Castel di Tora is a small commune in central Italy; a village of preserved beauty that has avoided the tendrils of globalised homogeneity. A short distance from the Italian capital of Rome, the village of 270 inhabitants was once difficult to access; with little in the form of ‘sights’, Castel di Tora retains its idyllic and traditional charm.
Built into and upon the hills of the Lazio region of central Italy, Castel di Tora sits above the man-made Lake Turano, whose conception consumed the arable farmland of many of the village’s families. Due to the threat of flooding in the nearby Rieti Valley, as well as the scarcity of coal in Italy during the 1930s, hydroelectric power was seen as a viable alternative, a means to preserve Italy’s access to electricity.
It was this construction, supported by anecdotal evidence, that led to the migration of many local people. With their farmland and income lost, many were left with no choice but to move to find alternative forms of income. The migration of Gianluca Misso’s own family established a rift within his own consciousness. Growing up in Britain, but spending summers in his ancestral home, he wrestles with a dual identity; yearning for connection to his spiritual home but separated from it due to lived experience.
In his series, Gianluca captures the landscape and community that resides within the boundary of Castel di Tora today. His feeling and attachment to the village are evident, with a powerful series of photographs that empowers a forgotten, yet beautiful Roman village.
Below are his own words:
I remember as a child my Grandad would tell me stories about the village and how life used to be, he always reinforced the importance of the land.
He comes from the small medieval village of Castel di Tora, located in the mountains of the Lazio region in Italy, 536 metres above sea level. Castel di Tora, originally Castel Vecchio (Old Castle), was named after the ancient Sabine or Roman city of Thora after the unification of Italy. The ancient city is believed to have been located within the valley nearby.
In the 1930s, Italy’s lack of coal resulted in the construction of a dam to generate hydroelectric power. As a consequence of this, much of the inhabitant's fertile and valuable land was lost. The 75-metre high dam which produces 75 GWh of electricity per year was also created to put an end once and for all to the flooding of the plains of Rieti, the nearby city, a project which the Romans initiated. This caused a great number of people to migrate to nearby cities, and different countries altogether. Those who remain maintained what they could of their previous lives. The scale of farming was significantly reduced and the changing climate influenced how some plants grew. The people struggled and slowly saw their main economy change from that of farming to tourism.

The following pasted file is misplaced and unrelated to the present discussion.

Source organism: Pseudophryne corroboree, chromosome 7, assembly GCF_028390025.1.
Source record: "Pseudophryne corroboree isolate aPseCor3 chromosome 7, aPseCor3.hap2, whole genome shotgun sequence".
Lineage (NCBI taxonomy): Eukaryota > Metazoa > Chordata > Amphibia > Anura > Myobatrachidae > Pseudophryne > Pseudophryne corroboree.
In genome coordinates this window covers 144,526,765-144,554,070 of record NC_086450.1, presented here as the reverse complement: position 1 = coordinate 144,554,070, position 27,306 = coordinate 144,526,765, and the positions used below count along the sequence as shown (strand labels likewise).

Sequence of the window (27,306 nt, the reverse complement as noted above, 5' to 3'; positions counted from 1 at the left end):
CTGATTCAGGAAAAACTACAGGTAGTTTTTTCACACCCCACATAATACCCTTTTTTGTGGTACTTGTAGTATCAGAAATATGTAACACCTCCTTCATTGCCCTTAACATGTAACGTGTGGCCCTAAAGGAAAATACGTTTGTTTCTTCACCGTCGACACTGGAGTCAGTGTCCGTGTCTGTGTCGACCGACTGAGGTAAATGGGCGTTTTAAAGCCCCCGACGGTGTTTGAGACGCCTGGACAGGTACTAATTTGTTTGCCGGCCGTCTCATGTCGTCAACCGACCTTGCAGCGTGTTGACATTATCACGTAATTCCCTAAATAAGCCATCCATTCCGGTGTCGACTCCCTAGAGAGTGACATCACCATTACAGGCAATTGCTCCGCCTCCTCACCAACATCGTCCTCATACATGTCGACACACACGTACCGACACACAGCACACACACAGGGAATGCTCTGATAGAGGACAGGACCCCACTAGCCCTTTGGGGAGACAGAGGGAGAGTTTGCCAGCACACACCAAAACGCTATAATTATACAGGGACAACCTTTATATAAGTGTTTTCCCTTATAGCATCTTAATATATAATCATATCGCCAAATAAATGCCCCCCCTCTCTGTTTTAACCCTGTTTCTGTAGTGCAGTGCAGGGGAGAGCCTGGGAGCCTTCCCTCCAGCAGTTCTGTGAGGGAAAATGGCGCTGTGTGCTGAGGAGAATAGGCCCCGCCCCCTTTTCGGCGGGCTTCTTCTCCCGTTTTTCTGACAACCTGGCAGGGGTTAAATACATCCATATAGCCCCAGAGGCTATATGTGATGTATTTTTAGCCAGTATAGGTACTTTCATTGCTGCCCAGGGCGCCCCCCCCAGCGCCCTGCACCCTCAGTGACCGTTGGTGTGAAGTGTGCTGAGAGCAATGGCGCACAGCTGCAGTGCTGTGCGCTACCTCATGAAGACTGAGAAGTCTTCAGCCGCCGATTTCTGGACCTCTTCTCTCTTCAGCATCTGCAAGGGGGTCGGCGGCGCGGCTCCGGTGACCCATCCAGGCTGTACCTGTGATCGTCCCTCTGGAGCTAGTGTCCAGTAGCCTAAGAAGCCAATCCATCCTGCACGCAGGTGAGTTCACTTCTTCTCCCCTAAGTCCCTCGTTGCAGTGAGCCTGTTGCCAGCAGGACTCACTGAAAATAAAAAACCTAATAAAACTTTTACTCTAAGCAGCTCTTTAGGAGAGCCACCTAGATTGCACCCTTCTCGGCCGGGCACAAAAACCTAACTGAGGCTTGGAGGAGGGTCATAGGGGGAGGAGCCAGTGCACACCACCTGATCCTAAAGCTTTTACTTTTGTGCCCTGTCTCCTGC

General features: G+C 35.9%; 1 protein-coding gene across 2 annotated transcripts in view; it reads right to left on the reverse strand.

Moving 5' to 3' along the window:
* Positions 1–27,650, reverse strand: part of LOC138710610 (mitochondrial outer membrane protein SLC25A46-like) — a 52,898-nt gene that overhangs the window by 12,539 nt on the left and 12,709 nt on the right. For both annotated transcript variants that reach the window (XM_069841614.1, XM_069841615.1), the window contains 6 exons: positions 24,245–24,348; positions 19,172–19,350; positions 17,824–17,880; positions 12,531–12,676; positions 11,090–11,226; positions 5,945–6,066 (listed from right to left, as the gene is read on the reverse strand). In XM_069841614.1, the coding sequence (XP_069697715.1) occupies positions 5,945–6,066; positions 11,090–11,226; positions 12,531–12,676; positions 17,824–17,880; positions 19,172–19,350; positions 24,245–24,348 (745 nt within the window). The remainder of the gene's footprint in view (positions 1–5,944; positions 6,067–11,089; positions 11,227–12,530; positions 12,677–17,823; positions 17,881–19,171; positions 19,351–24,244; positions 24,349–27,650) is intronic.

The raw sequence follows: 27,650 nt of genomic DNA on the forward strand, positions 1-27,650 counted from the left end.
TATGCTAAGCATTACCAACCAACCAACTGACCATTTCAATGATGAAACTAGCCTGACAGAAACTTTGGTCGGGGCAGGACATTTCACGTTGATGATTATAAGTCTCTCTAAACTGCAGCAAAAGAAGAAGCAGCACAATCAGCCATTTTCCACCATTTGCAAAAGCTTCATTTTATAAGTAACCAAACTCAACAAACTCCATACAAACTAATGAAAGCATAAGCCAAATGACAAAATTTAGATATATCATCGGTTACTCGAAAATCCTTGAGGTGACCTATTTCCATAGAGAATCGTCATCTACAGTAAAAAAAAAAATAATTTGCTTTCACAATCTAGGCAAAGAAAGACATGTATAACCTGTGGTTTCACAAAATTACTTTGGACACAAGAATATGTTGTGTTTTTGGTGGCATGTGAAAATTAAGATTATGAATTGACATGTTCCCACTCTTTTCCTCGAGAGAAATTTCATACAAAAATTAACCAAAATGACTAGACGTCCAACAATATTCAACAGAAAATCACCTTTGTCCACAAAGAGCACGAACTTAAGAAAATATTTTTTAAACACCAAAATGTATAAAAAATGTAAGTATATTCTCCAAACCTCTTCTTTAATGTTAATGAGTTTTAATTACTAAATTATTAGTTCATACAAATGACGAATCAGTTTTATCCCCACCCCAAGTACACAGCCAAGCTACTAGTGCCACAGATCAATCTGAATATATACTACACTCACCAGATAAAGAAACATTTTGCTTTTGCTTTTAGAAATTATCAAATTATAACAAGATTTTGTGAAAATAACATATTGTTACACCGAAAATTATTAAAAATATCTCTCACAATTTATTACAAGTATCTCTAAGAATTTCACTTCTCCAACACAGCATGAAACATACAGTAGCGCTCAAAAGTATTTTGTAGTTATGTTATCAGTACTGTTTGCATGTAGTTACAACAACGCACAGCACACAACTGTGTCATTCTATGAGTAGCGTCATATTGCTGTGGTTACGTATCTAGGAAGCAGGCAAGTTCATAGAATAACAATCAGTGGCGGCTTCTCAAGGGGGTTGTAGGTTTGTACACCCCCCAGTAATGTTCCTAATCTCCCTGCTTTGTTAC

Having not grown up in the village, but spending every summer there since I was born, a deep-rooted fantasy and attraction to the place has been nurtured, whereby I feel a part of the community, or at home. Was the affection the result of my Grandad influencing me with his own loss of connection and the need to reconnect? Or is the land calling me?
This series of photographs, the power of photography, bridges the gap between myself and the village with the possibility of engaging with the present population. Through community engagement and reflecting on stories from the past, ‘Mamma I miss the day’ documents the story of the community of Castel di Tora using different formats and media to simulate a disjointed reality of the village constructed by my own fantasy of idealism, romanticism, belonging and conflict of identity.